A 2014 Irish court case involving a young, pregnant, brain-dead woman was not a one-off case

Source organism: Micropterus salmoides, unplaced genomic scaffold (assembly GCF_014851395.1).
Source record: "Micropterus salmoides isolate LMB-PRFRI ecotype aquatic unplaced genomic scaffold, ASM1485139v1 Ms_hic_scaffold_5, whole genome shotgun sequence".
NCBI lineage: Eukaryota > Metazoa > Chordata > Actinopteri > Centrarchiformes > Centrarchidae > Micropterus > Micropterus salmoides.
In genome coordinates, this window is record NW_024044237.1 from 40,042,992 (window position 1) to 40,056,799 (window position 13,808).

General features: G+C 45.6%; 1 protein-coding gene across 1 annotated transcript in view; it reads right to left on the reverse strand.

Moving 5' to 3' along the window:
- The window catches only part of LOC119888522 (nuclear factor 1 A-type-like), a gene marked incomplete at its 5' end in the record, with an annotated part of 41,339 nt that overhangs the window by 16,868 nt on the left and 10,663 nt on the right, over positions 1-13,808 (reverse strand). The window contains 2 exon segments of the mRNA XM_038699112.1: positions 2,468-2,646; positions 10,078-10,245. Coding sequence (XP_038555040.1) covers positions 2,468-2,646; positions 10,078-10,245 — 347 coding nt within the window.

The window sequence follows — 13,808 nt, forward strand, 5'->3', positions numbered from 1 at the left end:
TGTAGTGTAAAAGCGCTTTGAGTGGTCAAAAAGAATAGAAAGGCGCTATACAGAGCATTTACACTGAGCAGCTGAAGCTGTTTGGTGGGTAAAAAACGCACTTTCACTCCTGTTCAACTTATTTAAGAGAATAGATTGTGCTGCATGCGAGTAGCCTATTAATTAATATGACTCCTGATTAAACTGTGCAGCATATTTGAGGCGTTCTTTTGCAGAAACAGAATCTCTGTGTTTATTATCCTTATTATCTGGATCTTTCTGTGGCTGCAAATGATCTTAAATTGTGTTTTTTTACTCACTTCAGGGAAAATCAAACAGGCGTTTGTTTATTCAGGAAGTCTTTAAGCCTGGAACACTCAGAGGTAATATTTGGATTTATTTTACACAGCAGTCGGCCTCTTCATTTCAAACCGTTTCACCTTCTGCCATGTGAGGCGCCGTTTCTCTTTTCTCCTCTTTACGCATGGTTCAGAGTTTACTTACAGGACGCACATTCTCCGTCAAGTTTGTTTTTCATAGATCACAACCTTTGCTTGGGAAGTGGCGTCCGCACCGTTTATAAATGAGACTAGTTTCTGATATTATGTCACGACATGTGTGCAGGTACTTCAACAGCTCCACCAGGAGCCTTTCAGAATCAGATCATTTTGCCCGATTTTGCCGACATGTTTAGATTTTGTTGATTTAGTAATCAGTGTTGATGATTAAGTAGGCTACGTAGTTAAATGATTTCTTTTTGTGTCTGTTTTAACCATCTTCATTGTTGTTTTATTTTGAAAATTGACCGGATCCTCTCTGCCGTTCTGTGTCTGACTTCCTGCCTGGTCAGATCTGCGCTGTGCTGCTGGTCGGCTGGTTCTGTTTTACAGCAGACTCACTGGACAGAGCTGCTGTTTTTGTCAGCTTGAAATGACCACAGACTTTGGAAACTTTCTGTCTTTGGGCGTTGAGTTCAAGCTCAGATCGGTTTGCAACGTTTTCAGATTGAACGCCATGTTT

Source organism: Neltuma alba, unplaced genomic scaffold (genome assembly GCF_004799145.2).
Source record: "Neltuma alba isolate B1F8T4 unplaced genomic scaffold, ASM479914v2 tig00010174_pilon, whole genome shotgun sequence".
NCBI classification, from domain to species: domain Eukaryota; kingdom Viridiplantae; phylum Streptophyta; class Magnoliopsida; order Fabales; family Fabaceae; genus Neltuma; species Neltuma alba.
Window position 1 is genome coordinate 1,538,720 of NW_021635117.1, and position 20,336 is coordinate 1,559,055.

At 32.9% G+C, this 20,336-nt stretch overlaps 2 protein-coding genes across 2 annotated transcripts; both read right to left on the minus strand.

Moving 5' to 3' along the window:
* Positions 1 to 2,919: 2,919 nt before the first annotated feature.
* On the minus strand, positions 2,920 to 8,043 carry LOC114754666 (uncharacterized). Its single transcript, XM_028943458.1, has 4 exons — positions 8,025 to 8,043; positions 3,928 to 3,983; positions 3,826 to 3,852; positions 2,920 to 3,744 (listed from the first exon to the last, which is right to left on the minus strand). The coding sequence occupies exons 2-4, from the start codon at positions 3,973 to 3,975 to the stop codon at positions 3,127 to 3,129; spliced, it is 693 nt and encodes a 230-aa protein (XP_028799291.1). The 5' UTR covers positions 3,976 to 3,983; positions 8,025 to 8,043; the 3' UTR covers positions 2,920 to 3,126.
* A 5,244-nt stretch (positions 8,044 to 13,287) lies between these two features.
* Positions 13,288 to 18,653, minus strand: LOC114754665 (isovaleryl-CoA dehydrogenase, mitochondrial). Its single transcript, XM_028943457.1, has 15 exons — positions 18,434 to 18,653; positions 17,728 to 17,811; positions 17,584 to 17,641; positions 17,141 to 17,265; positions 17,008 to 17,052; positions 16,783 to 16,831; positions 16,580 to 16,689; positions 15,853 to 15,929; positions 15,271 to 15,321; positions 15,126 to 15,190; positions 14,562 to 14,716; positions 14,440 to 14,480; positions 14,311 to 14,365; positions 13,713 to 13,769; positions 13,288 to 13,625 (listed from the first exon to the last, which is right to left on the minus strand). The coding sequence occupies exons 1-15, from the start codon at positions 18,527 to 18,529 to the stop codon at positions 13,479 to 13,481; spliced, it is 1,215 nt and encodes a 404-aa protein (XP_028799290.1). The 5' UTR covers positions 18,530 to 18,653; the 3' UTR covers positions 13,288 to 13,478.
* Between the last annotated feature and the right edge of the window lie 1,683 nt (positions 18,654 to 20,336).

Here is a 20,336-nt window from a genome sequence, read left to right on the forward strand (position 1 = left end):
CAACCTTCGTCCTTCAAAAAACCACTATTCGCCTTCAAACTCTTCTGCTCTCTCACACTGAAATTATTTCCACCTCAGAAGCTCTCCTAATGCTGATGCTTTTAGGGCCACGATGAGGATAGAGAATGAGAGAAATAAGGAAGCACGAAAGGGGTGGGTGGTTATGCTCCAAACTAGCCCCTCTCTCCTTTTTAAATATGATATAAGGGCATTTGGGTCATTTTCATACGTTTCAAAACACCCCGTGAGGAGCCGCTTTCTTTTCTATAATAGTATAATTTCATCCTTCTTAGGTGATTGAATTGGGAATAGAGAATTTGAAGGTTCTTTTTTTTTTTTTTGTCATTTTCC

In December 2014, following a car accident, a young woman, mother of two small children, was approximately 15 weeks pregnant when she was declared clinically brain dead. The two hospitals involved, uncertain of the position of the fetus under the Constitution and fearful of prosecution under the Protection of Life During Pregnancy Act 2013, did not turn off the life-support machine. This situation continued for 20 days until the woman’s family brought an application to the High Court to allow them to end the life-support.During the emergency Divisional Court hearing (P.P. v HSE), the view of the expert witnesses, as well as the government’s Health and Safety Executive, was that there was no reasonable prospect of the baby being born alive if life-support continued. The court held that it was in the best interests of the fetus to authorise the withdrawal of life support, as maintenance of life support would deprive the woman of dignity in death and subject the woman’s father, partner and young children to “unimaginable distress in a futile exercise”. Representatives for the unborn [sic] had initially argued against the decision, stating that the right to life was greater than the right to dignity in death.This was not a unique case. In fact, the Irish government has legislated for it in the Assisted Decision-Making (Capacity) Act 2015, signed last December. The Act includes governance on Advance Healthcare Directives (AHD), which allow people to draw up guidelines on how they would like to be treated medically, should they lose capacity in the future.The purpose of the AHD is to give people autonomy to direct what should and should not happen to them – unless they happen to be a pregnant, that is. Under the new law, if a woman’s AHD states that she wishes to refuse treatment, medical professionals are required to ignore those wishes if she is pregnant. Due to the Eighth Amendment of the Irish Constitution, giving equal rights to the pregnant woman and the fetus she is carrying – the law requires an automatic referral to court. Bizarrely, this is seen by policy makers as a vindication of the woman’s rights, because, they say, her will and preference will be taken into account by the court (rather than ignored altogether).Read the full article by Kate Butler, Barrister and member of Lawyers for Choice, here: http://www.thejournal.ie/readme/eight-amendment-abortion-rights-2685815-Mar2016/?utm_source=shortlinkRead more about the original Irish case in December 2014:http://www.thejournal.ie/life-support-clinically-dead-woman-judgement-1852228-Dec2014/See also: http://safe-abortion-womens-right.tumblr.com/post/106502355467/the-newest-irish-case-the-high-courts-decision (though the embedded news links are mostly no longer functional)